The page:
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On Making Boxes

Updated: Oct 15, 2021

Want to improve your skills while making something useful? Make a box!

A Tea Box in Goncalo Alves, White Oak and Cherry.

There are a lot of tutorials on box making out there, it’s not like the world needs one more, and yet, I think there are a few aspects of such an endeavor that warrant a closer look and an opportunity to gain new skills and sharpen old ones, and to quote a friend of mine, “there’s more than one way to skin a cat”, or make a box, for that matter.

Why boxes? Well, it seems that from the dawn of time man had a need for all kinds of containers, whether it was to keep grain, or tools or valuables, or yes, to burry the dead, a coffin is a box too! And the list could go on.

Making a box is as close to a perfect little project as it gets and you end up with a useful object, whether you keep it or give it away.

Many people collect things and often such collections are kept in a shoe box or some other lowly container. I believe that a special hand made box elevates and adds value to whatever it contains.

So, I will endeavor to make a few boxes, with a different approach for each one, from the simplest to the more complex.

I think that there are a lot of boxes being made, so called “jewelry boxes”, that are way too small to accommodate and keep organized a woman’s jewels. So, I decided to brand mine Treasure Boxes.

By and large I adhere to the philosophy that “less is more” and believe in what Leonardo DaVinci meant when he said, “Simplicity is the ultimate form of sophistication”.

With that in mind, my goal is to let the wood speak and go easy on the frills. What I mean is this, I try to use the material to best bring out or show its inherent beauty, its grain, color and texture. I often use two different kinds of wood that contrast each other.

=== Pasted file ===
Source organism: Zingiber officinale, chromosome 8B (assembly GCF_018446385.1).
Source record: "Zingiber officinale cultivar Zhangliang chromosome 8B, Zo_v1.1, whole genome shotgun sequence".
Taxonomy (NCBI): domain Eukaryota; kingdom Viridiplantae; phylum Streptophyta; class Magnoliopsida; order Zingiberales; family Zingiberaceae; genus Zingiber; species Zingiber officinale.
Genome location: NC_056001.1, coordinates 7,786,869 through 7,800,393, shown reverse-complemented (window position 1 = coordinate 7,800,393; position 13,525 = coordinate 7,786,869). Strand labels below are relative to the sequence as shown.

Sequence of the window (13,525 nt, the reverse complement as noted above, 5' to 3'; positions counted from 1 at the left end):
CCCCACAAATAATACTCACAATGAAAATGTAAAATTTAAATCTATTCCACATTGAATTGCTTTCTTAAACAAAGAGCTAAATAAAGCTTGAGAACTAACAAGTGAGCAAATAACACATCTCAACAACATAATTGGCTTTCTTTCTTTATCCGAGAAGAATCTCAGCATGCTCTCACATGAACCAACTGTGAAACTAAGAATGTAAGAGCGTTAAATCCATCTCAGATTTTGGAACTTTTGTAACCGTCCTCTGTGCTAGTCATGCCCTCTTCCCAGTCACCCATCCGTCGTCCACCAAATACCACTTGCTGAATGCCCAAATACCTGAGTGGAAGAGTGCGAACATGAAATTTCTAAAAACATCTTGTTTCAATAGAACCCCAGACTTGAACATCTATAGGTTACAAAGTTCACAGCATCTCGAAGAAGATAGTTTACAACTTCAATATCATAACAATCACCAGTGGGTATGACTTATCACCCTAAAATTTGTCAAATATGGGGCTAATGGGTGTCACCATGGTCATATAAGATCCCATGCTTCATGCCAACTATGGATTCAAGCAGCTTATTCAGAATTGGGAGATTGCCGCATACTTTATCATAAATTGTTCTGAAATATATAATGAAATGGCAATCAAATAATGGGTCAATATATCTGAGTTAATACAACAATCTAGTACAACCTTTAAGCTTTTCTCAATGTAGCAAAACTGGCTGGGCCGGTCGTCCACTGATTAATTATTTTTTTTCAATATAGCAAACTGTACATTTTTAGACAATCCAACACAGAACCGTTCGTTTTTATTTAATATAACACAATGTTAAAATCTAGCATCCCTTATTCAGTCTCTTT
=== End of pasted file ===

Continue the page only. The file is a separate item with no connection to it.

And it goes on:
I usually start out with a thumbnail sketch of the basic lines of the box. Before I cut anything I have to decide on the size of this thing, remember, there are no measured drawings here. Sometimes the figure in a particular piece of wood will dictate the size. If a board has unusual figure or grain running part through it, I’ll try making a box that will do justice to that piece and display its beauty.

For the proportions of the box, height x width x depth, I go more by feel and intuition than by some formula. Someone said that “every great artist has a closet-full of bad paintings” and while I consider myself an artisan rather than an artist and not great by any means, sometimes my “feel” goes “boing” (to quote Calvin, from Calvin and Hobbs) and I do have my share of pieces that I’m not fond of. But hey, every failure is a learning experience! And isn’t that what life is about?

Once proportions are decided upon, I have to think about joinery and how it’s all going to come together. Should I miter the corners, and do splines, or cut dovetails? Hinge or no hinge, and if so, what type? Sometimes I feel perfectly ok with a top that is not attached and comes completely off. That would justify the use of a handle, a perfect excuse to do something decorative, “the cherry on top” so to speak.

The utilitarian aspect of my “Treasure Boxes” is secondary to their function as decorative objects that can stand alone and can make a statement. As such, I don’t normally designate the use or purpose of a certain box, that is something for the future owner to do. For that reason, I usually leave the inside of the boxes bare, and only after a customer decides on buying one, I customize it according to the purpose it will serve.

A No-Hinge Box in Ziricote, Bird's Eye Maple, Birch with bark on, and Elk horn.

Bridge Box, in Bird's Eye Maple, Dyed Ash and Curly Maple.

Another Tea Box in Figured Ash, Imbuia and various bits and pieces.

Candy Dish, (out of focus), Black Locust Burl and Wenge.

Treasure Box, Ash, Walnut and Plum.

Another Treasure Box, Walnut and Roebuck Antler.

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